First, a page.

Since 1989, Martha (Sanders) Hoover, BA’77, JD’80, the founder of Patachou Inc., has been bringing the people of Indianapolis together with cinnamon-sugar toast and homemade granola.
In March 2020, her business—built, she says, with the sole purpose of creating community—was crippled by the coronavirus pandemic. Hoover was forced to pause dine-in service at all five of her restaurants—Cafe Patachou, Petite Chou, Napolese, Public Greens, and Bar One Fourteen—and to layoff roughly 350 members of the Patachou work family.
But she didn’t send those employees home without a safety net. Created nearly a decade ago, the Patachou Employee Emergency Relief Fund was established with a situation such as COVID-19 in mind.
“[The PEER Fund is designed] to help eligible staff and their families with basic necessities during times of financial hardship due to circumstances beyond their control,” says Hoover, who adds that more than $90,000 has been raised for the fund since mid-March thanks to carry-out sales, tips, and donations from the public.
In addition to PEER, Hoover continues to funnel resources into the Patachou Foundation, which she founded in 2013.
Prior to the pandemic, the foundation distributed 2,000 after-school meals to eight Indianapolis-area schools each week. Today, the team is serving four times that number—roughly 8,500 scratch-made meals are delivered through the foundation’s neighborhood-based partners.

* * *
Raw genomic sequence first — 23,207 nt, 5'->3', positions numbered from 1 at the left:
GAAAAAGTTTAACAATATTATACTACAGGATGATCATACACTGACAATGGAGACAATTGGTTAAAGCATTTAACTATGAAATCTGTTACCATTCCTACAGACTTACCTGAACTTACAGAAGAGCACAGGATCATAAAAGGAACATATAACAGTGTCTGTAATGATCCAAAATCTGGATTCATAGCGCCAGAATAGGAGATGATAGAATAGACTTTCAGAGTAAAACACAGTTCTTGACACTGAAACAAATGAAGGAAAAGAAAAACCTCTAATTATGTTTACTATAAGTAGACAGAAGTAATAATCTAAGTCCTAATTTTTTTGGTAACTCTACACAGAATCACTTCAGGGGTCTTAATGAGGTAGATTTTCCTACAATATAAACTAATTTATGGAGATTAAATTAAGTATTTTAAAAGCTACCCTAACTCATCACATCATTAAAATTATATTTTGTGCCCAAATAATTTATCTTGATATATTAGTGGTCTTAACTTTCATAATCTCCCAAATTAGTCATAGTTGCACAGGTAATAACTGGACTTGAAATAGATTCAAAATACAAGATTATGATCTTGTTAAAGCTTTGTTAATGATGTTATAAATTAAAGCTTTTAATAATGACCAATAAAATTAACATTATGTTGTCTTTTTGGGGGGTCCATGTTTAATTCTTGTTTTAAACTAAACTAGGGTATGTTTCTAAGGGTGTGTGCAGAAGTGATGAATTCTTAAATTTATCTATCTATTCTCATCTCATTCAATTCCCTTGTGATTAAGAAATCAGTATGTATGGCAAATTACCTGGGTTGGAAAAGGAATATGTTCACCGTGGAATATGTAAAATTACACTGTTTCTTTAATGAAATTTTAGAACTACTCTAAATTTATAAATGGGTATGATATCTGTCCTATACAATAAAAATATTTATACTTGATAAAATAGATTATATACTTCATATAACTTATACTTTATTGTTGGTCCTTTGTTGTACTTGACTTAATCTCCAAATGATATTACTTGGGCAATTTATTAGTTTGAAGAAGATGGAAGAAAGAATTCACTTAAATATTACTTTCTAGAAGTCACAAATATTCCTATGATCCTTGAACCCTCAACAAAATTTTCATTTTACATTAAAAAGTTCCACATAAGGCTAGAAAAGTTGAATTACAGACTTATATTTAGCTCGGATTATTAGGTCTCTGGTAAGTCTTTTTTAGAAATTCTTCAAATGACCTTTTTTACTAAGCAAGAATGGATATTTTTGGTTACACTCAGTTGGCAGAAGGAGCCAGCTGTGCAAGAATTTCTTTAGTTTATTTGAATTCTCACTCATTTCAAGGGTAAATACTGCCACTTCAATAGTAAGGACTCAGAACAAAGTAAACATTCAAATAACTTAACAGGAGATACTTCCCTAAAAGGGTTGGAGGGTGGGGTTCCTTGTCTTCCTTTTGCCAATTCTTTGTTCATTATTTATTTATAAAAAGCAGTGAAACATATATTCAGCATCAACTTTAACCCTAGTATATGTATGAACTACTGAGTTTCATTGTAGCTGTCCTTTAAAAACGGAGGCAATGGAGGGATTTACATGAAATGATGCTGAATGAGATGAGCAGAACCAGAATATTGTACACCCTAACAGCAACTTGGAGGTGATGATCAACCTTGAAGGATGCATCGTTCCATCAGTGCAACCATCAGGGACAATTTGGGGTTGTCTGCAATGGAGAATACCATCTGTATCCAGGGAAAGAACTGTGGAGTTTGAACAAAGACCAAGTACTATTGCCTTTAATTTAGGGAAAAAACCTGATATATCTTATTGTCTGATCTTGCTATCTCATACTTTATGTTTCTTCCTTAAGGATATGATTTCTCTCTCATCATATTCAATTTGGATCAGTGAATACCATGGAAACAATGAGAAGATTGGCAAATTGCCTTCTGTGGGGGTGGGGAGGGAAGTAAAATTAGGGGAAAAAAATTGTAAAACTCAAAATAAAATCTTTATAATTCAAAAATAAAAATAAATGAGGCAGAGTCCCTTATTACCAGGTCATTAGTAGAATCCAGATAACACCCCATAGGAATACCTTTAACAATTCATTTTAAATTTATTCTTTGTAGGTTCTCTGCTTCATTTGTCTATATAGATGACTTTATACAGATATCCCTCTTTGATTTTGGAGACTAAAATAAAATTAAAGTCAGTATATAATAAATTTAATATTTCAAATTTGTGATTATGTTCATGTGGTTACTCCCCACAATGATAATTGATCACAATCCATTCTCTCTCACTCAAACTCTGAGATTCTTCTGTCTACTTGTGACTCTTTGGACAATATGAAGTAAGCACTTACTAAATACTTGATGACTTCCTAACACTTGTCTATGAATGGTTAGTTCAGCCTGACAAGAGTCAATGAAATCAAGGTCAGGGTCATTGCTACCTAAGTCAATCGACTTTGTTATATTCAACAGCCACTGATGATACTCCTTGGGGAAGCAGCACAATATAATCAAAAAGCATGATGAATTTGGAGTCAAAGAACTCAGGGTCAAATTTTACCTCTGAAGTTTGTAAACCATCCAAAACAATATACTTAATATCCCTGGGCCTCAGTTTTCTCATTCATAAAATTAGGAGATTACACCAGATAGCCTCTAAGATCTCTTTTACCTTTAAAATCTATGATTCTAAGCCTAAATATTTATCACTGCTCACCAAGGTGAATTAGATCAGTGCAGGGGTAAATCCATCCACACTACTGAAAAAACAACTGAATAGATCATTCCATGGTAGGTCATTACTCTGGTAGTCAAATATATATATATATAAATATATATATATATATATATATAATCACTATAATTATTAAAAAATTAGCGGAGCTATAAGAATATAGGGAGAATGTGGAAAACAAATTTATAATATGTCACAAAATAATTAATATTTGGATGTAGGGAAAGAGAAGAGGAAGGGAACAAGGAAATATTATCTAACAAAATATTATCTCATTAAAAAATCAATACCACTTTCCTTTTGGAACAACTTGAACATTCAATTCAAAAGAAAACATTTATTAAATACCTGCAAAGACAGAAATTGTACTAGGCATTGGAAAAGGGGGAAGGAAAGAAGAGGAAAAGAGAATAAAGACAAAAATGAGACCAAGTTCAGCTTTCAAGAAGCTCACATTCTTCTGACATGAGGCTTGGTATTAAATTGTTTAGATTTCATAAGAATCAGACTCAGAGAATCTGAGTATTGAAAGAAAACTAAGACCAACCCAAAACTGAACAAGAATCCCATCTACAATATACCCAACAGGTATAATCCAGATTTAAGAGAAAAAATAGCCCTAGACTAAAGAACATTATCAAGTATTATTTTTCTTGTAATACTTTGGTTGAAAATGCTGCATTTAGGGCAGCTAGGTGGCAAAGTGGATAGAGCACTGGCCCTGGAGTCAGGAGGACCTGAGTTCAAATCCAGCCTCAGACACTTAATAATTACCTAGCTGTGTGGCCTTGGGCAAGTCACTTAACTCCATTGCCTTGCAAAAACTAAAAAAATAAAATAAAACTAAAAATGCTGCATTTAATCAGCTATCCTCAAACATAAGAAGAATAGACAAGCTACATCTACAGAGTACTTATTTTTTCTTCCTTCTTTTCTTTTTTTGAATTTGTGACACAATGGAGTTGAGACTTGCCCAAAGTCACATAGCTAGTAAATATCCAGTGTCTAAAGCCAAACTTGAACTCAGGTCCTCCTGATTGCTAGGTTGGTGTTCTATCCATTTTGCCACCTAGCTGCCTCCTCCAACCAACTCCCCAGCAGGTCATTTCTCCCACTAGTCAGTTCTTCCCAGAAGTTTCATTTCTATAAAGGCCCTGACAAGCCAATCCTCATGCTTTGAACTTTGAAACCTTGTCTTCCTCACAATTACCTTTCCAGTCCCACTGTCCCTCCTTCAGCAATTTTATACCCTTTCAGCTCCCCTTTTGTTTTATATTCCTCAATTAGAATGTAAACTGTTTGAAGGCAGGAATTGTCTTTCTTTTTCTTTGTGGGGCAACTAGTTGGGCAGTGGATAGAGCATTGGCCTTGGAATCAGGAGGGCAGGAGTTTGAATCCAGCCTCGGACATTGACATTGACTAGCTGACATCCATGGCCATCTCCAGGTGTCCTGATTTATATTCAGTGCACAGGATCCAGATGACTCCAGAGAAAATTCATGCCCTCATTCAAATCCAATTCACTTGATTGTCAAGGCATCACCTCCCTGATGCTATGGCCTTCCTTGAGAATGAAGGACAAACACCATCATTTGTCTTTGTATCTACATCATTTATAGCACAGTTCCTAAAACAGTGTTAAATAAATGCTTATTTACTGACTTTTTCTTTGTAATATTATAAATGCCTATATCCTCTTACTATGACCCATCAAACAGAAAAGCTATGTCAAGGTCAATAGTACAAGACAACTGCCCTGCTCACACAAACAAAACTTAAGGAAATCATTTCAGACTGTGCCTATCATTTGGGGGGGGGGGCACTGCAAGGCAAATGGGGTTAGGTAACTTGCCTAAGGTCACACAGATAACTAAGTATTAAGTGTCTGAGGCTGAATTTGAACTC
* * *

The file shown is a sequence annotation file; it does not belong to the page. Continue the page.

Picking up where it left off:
“Families in Indianapolis now face prolonged school closures and limited childcare, layoffs, and disrupted availability of food due to raided grocery store shelves,” Hoover says. “In a city that already falls short on access to fresh foods, hunger relief work is more essential than ever.”
As a way to speak out about “systemic inequities exacerbated by COVID-19,” such as food insecurity and access to health care, the Patachou Foundation recently launched a video series titled “With Everything Going on Right Now.”
The first installment of the series features Hoover and two fellow restaurateurs as they discuss how the coronavirus pandemic has brought the restaurant industry—which employs more than 11 million people in the U.S. alone—to its knees.
The latest installment is a conversation between Hoover and Devita Davison, the executive director of FoodLab Detroit, as they drill down into the history of racism.
What’s ahead for Patachou Inc.? Yet another pivot—one that positions the company to care for its community amid a global health crisis, and now, civil unrest.
“We are basically opening brand new businesses in a strange new world. Everything has shifted considerably. In typical Patachou fashion, we embraced our hard pause and are determined to come out the other side stronger, with radical optimism,” Hoover said in a recent message to her Instagram followers.
“We support those fighting for equal justice for all and vow to do our part to be better anti-racist allies, to better support and advocate for African Americans, and just do better at being better humans. I cannot imagine that the majority of Americans or the majority of my customers would think any differently.”
Martha Hoover is just one of many IU alumni who have joined in the fight against COVID-19. This story series is our way of recognizing those who are going above and beyond during this health crisis. To us, they are nothing short of heroes.